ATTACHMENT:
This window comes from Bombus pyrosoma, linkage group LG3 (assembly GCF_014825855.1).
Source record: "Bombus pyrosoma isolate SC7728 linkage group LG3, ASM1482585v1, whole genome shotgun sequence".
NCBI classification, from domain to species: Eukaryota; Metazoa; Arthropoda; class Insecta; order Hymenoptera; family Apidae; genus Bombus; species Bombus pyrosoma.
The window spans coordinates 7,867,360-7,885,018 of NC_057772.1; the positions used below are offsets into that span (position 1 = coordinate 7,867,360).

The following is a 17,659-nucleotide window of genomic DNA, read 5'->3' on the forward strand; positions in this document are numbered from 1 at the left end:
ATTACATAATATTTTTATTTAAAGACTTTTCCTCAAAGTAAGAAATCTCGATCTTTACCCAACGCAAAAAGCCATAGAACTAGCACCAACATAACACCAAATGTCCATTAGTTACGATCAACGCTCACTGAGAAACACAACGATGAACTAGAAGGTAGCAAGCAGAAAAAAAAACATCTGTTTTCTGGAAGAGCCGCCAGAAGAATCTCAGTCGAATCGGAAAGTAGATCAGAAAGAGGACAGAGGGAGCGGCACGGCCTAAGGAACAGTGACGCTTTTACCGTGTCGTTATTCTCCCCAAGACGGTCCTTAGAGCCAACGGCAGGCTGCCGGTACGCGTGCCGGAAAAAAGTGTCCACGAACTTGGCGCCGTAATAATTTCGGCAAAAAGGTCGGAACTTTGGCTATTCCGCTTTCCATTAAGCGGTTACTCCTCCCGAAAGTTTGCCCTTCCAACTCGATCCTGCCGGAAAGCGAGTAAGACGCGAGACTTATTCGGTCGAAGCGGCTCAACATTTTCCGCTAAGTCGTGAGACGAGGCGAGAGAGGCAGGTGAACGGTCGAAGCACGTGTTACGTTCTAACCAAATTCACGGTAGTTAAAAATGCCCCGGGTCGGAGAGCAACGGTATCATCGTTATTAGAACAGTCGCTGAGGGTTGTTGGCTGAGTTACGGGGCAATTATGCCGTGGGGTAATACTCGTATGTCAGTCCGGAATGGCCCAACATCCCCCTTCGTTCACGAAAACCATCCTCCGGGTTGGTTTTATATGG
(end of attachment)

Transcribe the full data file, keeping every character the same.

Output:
This window comes from Bombus pyrosoma, linkage group LG3 (assembly GCF_014825855.1).
Source record: "Bombus pyrosoma isolate SC7728 linkage group LG3, ASM1482585v1, whole genome shotgun sequence".
NCBI classification, from domain to species: Eukaryota; Metazoa; Arthropoda; class Insecta; order Hymenoptera; family Apidae; genus Bombus; species Bombus pyrosoma.
The window spans coordinates 7,867,360-7,885,018 of NC_057772.1; the positions used below are offsets into that span (position 1 = coordinate 7,867,360).

The following is a 17,659-nucleotide window of genomic DNA, read 5'->3' on the forward strand; positions in this document are numbered from 1 at the left end:
ATTACATAATATTTTTATTTAAAGACTTTTCCTCAAAGTAAGAAATCTCGATCTTTACCCAACGCAAAAAGCCATAGAACTAGCACCAACATAACACCAAATGTCCATTAGTTACGATCAACGCTCACTGAGAAACACAACGATGAACTAGAAGGTAGCAAGCAGAAAAAAAAACATCTGTTTTCTGGAAGAGCCGCCAGAAGAATCTCAGTCGAATCGGAAAGTAGATCAGAAAGAGGACAGAGGGAGCGGCACGGCCTAAGGAACAGTGACGCTTTTACCGTGTCGTTATTCTCCCCAAGACGGTCCTTAGAGCCAACGGCAGGCTGCCGGTACGCGTGCCGGAAAAAAGTGTCCACGAACTTGGCGCCGTAATAATTTCGGCAAAAAGGTCGGAACTTTGGCTATTCCGCTTTCCATTAAGCGGTTACTCCTCCCGAAAGTTTGCCCTTCCAACTCGATCCTGCCGGAAAGCGAGTAAGACGCGAGACTTATTCGGTCGAAGCGGCTCAACATTTTCCGCTAAGTCGTGAGACGAGGCGAGAGAGGCAGGTGAACGGTCGAAGCACGTGTTACGTTCTAACCAAATTCACGGTAGTTAAAAATGCCCCGGGTCGGAGAGCAACGGTATCATCGTTATTAGAACAGTCGCTGAGGGTTGTTGGCTGAGTTACGGGGCAATTATGCCGTGGGGTAATACTCGTATGTCAGTCCGGAATGGCCCAACATCCCCCTTCGTTCACGAAAACCATCCTCCGGGTTGGTTTTATATGG